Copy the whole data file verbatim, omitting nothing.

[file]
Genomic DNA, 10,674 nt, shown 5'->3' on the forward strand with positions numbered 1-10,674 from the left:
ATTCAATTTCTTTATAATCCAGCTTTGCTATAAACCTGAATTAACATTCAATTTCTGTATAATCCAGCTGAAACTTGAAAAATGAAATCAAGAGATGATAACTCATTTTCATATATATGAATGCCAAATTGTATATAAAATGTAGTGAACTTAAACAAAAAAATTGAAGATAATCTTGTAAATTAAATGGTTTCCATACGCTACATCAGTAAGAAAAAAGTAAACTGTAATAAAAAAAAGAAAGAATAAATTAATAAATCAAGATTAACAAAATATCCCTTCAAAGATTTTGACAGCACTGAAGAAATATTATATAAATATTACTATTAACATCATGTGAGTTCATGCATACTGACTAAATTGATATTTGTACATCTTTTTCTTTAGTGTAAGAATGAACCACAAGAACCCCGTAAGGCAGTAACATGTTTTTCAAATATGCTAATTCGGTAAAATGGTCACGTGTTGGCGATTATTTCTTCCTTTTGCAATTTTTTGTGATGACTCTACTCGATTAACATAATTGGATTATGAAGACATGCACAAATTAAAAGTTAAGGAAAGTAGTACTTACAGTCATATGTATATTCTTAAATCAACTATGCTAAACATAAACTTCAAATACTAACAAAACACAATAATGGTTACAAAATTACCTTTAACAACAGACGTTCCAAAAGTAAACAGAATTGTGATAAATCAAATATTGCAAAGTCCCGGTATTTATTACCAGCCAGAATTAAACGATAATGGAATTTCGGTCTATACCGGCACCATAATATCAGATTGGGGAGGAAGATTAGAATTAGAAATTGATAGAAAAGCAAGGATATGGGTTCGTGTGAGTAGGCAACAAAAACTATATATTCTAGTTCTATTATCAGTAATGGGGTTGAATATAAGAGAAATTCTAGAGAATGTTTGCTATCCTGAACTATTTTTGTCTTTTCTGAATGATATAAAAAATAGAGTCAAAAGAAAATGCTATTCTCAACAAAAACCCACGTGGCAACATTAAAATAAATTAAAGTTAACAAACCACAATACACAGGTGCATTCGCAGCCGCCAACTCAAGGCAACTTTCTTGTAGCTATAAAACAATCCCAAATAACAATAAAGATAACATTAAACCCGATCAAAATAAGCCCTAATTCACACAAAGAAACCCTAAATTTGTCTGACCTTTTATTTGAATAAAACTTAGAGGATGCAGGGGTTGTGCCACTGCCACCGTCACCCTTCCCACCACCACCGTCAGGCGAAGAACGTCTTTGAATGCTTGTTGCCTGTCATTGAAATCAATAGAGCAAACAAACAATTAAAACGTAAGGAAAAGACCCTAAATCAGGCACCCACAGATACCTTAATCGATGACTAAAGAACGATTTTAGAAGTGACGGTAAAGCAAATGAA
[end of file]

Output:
Genomic DNA, 10,674 nt, shown 5'->3' on the forward strand with positions numbered 1-10,674 from the left:
ATTCAATTTCTTTATAATCCAGCTTTGCTATAAACCTGAATTAACATTCAATTTCTGTATAATCCAGCTGAAACTTGAAAAATGAAATCAAGAGATGATAACTCATTTTCATATATATGAATGCCAAATTGTATATAAAATGTAGTGAACTTAAACAAAAAAATTGAAGATAATCTTGTAAATTAAATGGTTTCCATACGCTACATCAGTAAGAAAAAAGTAAACTGTAATAAAAAAAAGAAAGAATAAATTAATAAATCAAGATTAACAAAATATCCCTTCAAAGATTTTGACAGCACTGAAGAAATATTATATAAATATTACTATTAACATCATGTGAGTTCATGCATACTGACTAAATTGATATTTGTACATCTTTTTCTTTAGTGTAAGAATGAACCACAAGAACCCCGTAAGGCAGTAACATGTTTTTCAAATATGCTAATTCGGTAAAATGGTCACGTGTTGGCGATTATTTCTTCCTTTTGCAATTTTTTGTGATGACTCTACTCGATTAACATAATTGGATTATGAAGACATGCACAAATTAAAAGTTAAGGAAAGTAGTACTTACAGTCATATGTATATTCTTAAATCAACTATGCTAAACATAAACTTCAAATACTAACAAAACACAATAATGGTTACAAAATTACCTTTAACAACAGACGTTCCAAAAGTAAACAGAATTGTGATAAATCAAATATTGCAAAGTCCCGGTATTTATTACCAGCCAGAATTAAACGATAATGGAATTTCGGTCTATACCGGCACCATAATATCAGATTGGGGAGGAAGATTAGAATTAGAAATTGATAGAAAAGCAAGGATATGGGTTCGTGTGAGTAGGCAACAAAAACTATATATTCTAGTTCTATTATCAGTAATGGGGTTGAATATAAGAGAAATTCTAGAGAATGTTTGCTATCCTGAACTATTTTTGTCTTTTCTGAATGATATAAAAAATAGAGTCAAAAGAAAATGCTATTCTCAACAAAAACCCACGTGGCAACATTAAAATAAATTAAAGTTAACAAACCACAATACACAGGTGCATTCGCAGCCGCCAACTCAAGGCAACTTTCTTGTAGCTATAAAACAATCCCAAATAACAATAAAGATAACATTAAACCCGATCAAAATAAGCCCTAATTCACACAAAGAAACCCTAAATTTGTCTGACCTTTTATTTGAATAAAACTTAGAGGATGCAGGGGTTGTGCCACTGCCACCGTCACCCTTCCCACCACCACCGTCAGGCGAAGAACGTCTTTGAATGCTTGTTGCCTGTCATTGAAATCAATAGAGCAAACAAACAATTAAAACGTAAGGAAAAGACCCTAAATCAGGCACCCACAGATACCTTAATCGATGACTAAAGAACGATTTTAGAAGTGACGGTAAAGCAAATGAA